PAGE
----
Stainless steel – how strong?


The issue of low elastic strength in stainless steels and non-ferrous alloys has raised its head several times, none more so than with B8 austenitic stainless steel. Data from the British Stainless Steel Advisory Service indicated that for structural purposes designers need to estimate a bolt capacity based on 59% of the specified 0.2% proof stress (PS) value.

This applies to fasteners in both solution treated (class 1) and work hardened (class 2) conditions. The following table compares specified 0.2%PS and corresponding elastic limit/bolt capacity values. It also shows the effect of increasing bolt diameter on bolt strength. O.2%PS and elastic limit reduce as the effect of work hardening of surface layers from the production process subsides with increasing bolt cross section. The drop off in strength is quite dramatic.

This has been confirmed by incremental, Load versus Extension tensile testing on full size bolts. Similar incremental tensile testing on other bolting alloys also shows significant differences in 0.2%PS versus true elastic limit. These alloys are in the heat treated condition.

Alloy 0.2%PS N/mm2 Elastic Limit N/mm2 Ratio %
B8 Cl 1 205 123 59
B8 Cl 2 ≤ 19mm 690 414 59
B8 Cl 2 ≥ 20-32mm 550 325 59
Monel K 500 655 475 73
Duplex 255 649 442 68
Marinel 21 A 720 487 68
Titanium Beta C 834 679 81
Titanium 6ALV4 ELI 830 593 71
Inco718 938 753 80

This actual lower bolt load strength potential raises a number of issues. Several non – ferrous alloys with potential usage in offshore operations are marketed on the basis of having similar strength to medium carbon low alloy steel B7, the staple energy bolt. Of course the strength similarity is based on 0.2% proof stress. Design/installation tightening decisions are made on this basis. When you see the ‘true’ strength potential the selected bolt in the replacement alloy quite often is not capable of delivering the design/installation loads needed. This is especially so where design loads and subsequent bolt diameter selection are made on the basis of utilising a high percentage of a bolt’s assumed yield strength i.e efficient design.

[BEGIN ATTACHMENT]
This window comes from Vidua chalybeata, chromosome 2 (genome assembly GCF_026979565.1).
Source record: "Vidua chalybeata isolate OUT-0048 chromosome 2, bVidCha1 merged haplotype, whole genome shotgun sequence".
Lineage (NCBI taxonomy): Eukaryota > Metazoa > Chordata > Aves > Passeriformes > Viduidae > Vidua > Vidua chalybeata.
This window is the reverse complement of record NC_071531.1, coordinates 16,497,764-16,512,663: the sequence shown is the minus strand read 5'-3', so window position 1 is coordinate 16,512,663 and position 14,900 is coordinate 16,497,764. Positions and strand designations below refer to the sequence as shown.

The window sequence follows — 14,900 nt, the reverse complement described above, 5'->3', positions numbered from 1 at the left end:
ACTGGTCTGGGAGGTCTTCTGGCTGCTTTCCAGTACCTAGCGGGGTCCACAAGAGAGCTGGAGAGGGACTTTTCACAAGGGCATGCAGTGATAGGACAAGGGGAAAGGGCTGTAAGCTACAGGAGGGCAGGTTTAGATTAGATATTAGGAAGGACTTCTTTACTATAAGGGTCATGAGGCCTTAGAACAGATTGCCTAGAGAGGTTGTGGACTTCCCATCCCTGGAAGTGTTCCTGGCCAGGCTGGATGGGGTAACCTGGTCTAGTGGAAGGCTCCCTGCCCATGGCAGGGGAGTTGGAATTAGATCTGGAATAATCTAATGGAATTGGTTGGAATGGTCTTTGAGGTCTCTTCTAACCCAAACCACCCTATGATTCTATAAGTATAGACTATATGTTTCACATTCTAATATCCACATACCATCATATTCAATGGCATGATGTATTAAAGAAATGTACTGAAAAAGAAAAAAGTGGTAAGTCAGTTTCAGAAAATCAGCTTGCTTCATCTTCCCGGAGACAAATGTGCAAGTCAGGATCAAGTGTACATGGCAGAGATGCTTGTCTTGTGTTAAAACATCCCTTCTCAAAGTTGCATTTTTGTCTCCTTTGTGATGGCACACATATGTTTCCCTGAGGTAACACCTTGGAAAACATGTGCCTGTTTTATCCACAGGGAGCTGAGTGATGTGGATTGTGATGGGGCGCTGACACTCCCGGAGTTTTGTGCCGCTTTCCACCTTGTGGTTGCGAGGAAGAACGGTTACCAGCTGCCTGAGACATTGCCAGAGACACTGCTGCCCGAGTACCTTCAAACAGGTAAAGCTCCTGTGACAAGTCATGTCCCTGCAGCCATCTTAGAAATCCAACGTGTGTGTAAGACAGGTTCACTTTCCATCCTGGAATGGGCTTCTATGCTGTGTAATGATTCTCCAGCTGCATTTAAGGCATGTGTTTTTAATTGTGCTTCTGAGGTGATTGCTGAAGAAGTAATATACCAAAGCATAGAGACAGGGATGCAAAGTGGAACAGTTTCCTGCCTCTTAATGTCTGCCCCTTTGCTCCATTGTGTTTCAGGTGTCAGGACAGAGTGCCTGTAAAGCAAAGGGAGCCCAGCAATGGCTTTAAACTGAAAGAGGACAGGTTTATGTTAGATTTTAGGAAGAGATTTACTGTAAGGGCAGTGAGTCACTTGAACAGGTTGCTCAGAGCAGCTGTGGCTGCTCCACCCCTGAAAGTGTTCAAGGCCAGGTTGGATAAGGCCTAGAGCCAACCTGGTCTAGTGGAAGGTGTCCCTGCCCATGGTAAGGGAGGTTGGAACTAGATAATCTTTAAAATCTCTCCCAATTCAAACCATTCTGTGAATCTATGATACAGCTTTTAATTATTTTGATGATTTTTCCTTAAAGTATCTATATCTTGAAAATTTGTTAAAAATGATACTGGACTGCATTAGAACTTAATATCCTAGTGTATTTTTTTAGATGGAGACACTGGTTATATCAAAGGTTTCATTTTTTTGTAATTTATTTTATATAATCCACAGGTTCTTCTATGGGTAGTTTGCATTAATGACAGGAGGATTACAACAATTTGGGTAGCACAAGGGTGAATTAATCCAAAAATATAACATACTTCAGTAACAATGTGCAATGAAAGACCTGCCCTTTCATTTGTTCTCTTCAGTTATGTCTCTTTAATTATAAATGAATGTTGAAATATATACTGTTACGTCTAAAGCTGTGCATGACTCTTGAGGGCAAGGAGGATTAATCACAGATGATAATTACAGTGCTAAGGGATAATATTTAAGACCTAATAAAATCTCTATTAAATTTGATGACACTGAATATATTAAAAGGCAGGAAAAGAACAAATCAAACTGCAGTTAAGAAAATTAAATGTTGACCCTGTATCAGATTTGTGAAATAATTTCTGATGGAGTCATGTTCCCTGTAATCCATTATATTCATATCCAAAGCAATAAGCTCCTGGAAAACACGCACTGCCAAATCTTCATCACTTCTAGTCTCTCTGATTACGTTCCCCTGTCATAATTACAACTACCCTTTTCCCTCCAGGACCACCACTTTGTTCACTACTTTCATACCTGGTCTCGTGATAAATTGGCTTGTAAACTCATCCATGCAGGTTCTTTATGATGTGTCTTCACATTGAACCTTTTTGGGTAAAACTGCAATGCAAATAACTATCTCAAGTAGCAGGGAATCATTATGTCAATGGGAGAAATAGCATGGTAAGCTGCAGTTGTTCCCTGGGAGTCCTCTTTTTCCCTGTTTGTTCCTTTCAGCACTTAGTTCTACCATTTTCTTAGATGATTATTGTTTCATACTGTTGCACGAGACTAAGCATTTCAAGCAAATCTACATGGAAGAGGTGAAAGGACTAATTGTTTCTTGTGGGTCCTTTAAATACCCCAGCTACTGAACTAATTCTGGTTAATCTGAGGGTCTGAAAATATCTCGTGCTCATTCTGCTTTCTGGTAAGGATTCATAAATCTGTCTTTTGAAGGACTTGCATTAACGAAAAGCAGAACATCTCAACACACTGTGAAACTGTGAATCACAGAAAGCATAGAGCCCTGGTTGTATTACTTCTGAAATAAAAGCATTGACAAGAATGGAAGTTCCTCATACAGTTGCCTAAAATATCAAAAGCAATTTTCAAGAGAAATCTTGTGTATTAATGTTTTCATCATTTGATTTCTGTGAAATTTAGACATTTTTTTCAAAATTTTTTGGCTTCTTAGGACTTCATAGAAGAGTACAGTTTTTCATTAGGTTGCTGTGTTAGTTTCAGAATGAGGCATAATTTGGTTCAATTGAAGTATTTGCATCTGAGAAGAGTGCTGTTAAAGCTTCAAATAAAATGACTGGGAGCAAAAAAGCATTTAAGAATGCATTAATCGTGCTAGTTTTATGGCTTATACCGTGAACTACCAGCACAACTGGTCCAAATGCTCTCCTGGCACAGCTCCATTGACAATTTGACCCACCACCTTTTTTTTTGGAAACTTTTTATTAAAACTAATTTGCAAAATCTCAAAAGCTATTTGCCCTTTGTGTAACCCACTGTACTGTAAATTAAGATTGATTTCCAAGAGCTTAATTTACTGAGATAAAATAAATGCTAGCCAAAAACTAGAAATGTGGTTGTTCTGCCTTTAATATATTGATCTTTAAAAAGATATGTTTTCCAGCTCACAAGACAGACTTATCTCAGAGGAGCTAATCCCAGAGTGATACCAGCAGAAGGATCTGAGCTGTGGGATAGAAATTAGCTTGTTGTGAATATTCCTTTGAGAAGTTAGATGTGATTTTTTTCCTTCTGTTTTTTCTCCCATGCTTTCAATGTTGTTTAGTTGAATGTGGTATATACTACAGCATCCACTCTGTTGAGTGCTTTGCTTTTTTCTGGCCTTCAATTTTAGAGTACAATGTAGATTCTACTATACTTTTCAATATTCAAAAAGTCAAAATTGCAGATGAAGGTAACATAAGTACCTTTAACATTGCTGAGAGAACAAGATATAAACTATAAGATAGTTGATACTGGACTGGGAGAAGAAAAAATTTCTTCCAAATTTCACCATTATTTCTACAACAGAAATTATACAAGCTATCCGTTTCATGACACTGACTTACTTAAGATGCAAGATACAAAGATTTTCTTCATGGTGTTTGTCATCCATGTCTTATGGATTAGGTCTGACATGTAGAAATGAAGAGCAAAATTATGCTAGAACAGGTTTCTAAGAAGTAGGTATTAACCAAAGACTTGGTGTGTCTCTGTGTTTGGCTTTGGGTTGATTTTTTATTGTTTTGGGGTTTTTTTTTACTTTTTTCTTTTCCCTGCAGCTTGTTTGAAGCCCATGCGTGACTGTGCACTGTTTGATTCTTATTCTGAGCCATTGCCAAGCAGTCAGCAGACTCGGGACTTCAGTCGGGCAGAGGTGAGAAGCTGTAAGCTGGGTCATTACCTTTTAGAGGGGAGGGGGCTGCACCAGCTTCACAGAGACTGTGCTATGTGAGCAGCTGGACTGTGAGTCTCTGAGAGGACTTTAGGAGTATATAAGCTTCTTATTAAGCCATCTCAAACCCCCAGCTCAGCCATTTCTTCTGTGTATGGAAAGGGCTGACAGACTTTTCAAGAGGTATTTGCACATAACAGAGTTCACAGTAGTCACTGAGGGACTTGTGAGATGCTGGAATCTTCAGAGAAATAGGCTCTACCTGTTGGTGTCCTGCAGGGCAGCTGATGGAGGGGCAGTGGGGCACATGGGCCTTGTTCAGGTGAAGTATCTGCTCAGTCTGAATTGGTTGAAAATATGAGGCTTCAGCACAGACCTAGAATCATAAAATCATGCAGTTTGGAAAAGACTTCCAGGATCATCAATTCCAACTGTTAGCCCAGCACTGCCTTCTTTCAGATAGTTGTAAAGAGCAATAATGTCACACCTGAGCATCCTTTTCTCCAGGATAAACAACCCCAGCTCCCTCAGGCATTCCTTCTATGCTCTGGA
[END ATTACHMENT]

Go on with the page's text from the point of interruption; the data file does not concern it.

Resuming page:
Issues are also raised if hydraulic tensioner tightening has been selected. The theoretical hydraulic overload needed to compensate for load transfer losses during the tightening process, resulting in a satisfactory, achieved, residual bolt load, might be feasible based on the specified 0.2% proof stress value but not be feasible when compared with true yield/elastic limit.

Another significant issue is on pressure containing bolted flanges where metallic/semi-metallic gaskets are used. These gaskets often require gasket seating stresses generated by bolt stresses of 200-300 N/mm2. This immediately means solution treated, austenitic stainless steels to Class 1, are not capable of delivering these design bolt stresses. Larger diameter, work hardened Class 2 stainless bolts may also not be feasible in such applications.

Lower than expected elastic bolt strength is not exclusive to stainless steels or non – ferrous alloys. Surprisingly it can be experienced in medium carbon low alloy steels too.